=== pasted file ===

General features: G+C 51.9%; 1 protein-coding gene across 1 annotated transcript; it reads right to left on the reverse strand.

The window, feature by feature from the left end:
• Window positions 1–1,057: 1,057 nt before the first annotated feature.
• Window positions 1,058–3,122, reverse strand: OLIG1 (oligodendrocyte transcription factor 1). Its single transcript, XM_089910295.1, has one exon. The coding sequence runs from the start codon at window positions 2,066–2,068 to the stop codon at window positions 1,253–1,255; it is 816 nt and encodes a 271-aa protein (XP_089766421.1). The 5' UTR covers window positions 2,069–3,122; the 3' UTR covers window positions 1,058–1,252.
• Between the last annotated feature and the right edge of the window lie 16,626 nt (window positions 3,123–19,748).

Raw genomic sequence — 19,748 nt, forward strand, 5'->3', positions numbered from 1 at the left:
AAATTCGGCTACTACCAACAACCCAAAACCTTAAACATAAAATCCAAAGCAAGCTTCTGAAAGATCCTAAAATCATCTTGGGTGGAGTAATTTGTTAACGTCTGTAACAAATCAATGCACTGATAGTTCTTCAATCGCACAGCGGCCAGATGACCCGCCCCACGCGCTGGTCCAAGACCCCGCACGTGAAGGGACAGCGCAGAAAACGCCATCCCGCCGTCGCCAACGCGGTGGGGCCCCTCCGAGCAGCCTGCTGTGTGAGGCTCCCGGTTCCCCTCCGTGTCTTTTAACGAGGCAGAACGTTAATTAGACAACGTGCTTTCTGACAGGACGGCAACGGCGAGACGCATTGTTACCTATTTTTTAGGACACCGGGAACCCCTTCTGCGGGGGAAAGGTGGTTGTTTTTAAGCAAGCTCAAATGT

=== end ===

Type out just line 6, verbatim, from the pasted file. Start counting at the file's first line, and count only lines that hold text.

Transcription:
Raw genomic sequence — 19,748 nt, forward strand, 5'->3', positions numbered from 1 at the left: